Evidence for a role for iNKT cells in mucosal eosinophilia has been provided in eosinophilic oesophagitis (EoE) in both murine and human disease (35–37). In mice, targeted deletion of iNKT cells or eotaxins-1 and -2 protects against the induction of food or aeroallergen-induced EoE (35). In human children with EoE, peripheral blood iNKT cells produce significantly greater TH2 cytokines in response to milk sphingolipids than do those in controls, whereas oesophageal mucosal iNKT cell density is increased (36). Further study of the EoE lesion has identified significant overexpression within the mucosa of the iNKT chemokine CXCL16, the iNKT cell marker Vα24, and CD1d, reducing on successful but not unsuccessful treatment (37). iNKT cells are known to produce an array of chemokines including eotaxins (38) and contribute strongly to eosinophilic inflammation in sites such as the airway (39). Conversely, iNKT cell–deficient mice are protected from allergic disease (20). Circulating iNKT cells from children with milk allergy respond to milk sphingomyelin by proliferation and production of TH2 cytokines, implying a role for dietary lipids in allergic gastrointestinal disease (40). The expression of CXCL16 is regulated by the enteric flora, and germ-free mice accumulate excess mucosal iNKT cells, which exacerbate colitis, whereas normal colonisation in early life is protective (41).
The epithelial accumulation of eotaxin-2+ cells is likely to play a role in the pericryptal aggregation of both eosinophils and mast cells in patients with allergic colitis, mediated by interaction with the eotaxin receptor CCR3 (42). We found that eosinophils and mast cells have a high incidence of degranulation compared with classic IBD, and that tryptase, IgE, and eotaxin-2 colocalise with neural structures. Pericryptal eosinophil degradation is likely to alter epithelial permeability, favouring increased ingress of dietary antigen and other intraluminal contents. It is notable that myelin basic protein–deficient mice are protected from induced colitis (43).
Mast cell tryptase has been shown earlier to bind to neuronal proteinase-activated receptors and thus modulate enteric nerve function (44). In human milk–allergic infants, gastric mucosal challenge induced mast cell degranulation, with a similar localisation of tryptase on neural proteinase-activated receptors, leading to alteration in gastric myoelectrical activity and dyspepsia (45). It has also been demonstrated that eotaxin proteins colocalise with airway neurones following aeroallergen exposure (46). Our findings are thus consistent with those reported at other mucosal surfaces in allergic disease, suggesting that the relatively mild pathology of allergic colitis may nevertheless account for the development of dysmotility and visceral hyperalgesia in allergic gastrointestinal disease (47,48). Intriguingly, the iNKT cell chemokine CXCL16 is significantly upregulated within the mucosa of patients with irritable bowel syndrome (49), whereas human enteric submucosal neurones are activated in situ by exposure to supernatants of irritable bowel syndrome colonic biopsy specimens, mediated through serotonin, histamine, and tryptase (50). We thus suggest that it will be important in further studies to characterise expression of the CXCL16, Vα24 iNKT cell, and CD1d axis in patients with allergic colitis and also to determine whether neural localisation of mast cell and eosinophil products occurs in apparently functional disorders associated with abdominal pain and dysmotility.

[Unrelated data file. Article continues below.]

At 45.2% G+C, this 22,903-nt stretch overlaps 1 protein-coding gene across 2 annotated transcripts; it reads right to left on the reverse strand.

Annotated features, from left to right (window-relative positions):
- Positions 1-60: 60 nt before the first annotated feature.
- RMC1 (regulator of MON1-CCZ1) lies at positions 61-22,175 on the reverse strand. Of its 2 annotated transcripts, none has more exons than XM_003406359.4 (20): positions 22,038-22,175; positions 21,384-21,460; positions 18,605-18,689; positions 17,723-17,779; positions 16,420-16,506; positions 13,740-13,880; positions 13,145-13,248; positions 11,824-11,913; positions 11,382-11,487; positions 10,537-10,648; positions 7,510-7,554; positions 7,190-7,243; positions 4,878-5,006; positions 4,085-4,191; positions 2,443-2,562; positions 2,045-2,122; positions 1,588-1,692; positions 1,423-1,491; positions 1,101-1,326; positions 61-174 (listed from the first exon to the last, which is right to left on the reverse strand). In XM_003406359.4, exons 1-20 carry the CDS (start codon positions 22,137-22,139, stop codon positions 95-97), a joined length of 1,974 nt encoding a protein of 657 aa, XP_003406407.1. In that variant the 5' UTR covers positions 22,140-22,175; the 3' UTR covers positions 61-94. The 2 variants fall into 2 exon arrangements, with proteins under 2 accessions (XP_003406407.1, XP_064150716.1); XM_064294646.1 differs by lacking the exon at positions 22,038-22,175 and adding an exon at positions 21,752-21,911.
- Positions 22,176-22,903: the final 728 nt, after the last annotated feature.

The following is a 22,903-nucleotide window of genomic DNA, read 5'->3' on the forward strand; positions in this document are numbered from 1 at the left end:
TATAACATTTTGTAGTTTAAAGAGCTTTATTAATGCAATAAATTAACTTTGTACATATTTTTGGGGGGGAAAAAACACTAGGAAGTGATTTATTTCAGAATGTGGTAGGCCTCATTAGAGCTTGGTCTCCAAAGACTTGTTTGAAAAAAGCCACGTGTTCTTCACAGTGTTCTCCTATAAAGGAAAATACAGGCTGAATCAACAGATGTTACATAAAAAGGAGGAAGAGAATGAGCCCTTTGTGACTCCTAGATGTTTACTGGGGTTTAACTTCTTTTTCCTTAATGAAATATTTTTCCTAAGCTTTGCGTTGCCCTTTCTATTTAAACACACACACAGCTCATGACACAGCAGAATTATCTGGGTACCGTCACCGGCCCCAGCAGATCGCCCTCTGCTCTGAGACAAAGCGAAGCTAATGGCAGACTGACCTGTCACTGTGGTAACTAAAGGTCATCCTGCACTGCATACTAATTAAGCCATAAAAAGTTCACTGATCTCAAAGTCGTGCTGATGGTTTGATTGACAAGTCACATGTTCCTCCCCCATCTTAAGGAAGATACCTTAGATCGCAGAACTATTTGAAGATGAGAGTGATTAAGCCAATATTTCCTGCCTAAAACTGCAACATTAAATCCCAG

The authors thank Drs Mike Thomson and Robert Heuschkel for their help in specimen collection.
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Keywords:© 2014 by European Society for Pediatric Gastroenterology, Hepatology, and Nutrition and North American Society for Pediatric Gastroenterology,
allergic colitis; enteric neurones; eosinophils; eotaxin; mast cells